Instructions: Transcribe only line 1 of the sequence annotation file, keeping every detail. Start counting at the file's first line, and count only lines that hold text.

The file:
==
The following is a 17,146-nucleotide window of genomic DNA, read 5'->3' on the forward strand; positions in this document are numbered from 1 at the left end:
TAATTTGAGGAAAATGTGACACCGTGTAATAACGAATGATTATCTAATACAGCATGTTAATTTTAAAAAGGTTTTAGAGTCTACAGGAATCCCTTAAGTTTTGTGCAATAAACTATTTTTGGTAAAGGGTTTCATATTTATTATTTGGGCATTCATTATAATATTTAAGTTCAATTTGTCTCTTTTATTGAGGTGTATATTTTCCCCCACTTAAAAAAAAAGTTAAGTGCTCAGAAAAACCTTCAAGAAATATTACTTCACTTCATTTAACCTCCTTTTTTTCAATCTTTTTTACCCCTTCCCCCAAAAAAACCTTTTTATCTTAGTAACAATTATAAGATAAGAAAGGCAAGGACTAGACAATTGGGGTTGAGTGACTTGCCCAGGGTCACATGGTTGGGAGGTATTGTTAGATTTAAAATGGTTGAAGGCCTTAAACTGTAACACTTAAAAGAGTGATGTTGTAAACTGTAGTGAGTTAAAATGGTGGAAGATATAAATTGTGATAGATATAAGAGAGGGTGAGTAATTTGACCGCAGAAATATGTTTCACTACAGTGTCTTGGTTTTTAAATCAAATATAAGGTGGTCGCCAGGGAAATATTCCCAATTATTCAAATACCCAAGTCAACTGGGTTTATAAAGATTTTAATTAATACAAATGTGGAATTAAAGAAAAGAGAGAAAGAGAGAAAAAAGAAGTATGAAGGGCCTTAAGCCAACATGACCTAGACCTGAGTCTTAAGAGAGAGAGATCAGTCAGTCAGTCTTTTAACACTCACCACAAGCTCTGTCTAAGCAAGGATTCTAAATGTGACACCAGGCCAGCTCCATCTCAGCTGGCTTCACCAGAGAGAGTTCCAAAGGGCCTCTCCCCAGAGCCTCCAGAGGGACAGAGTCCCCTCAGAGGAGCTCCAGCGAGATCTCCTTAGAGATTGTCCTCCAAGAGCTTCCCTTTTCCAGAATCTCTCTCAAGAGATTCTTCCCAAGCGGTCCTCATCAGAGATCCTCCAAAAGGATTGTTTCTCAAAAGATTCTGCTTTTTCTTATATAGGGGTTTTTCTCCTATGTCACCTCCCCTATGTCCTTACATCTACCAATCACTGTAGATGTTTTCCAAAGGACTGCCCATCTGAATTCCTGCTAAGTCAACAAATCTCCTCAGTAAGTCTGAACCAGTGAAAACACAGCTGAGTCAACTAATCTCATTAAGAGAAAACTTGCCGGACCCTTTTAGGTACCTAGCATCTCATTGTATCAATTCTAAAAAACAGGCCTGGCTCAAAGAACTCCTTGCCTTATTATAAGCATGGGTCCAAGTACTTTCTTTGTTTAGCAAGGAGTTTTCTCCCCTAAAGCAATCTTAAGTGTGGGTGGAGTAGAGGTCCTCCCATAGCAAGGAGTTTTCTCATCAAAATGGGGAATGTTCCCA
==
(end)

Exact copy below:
The following is a 17,146-nucleotide window of genomic DNA, read 5'->3' on the forward strand; positions in this document are numbered from 1 at the left end: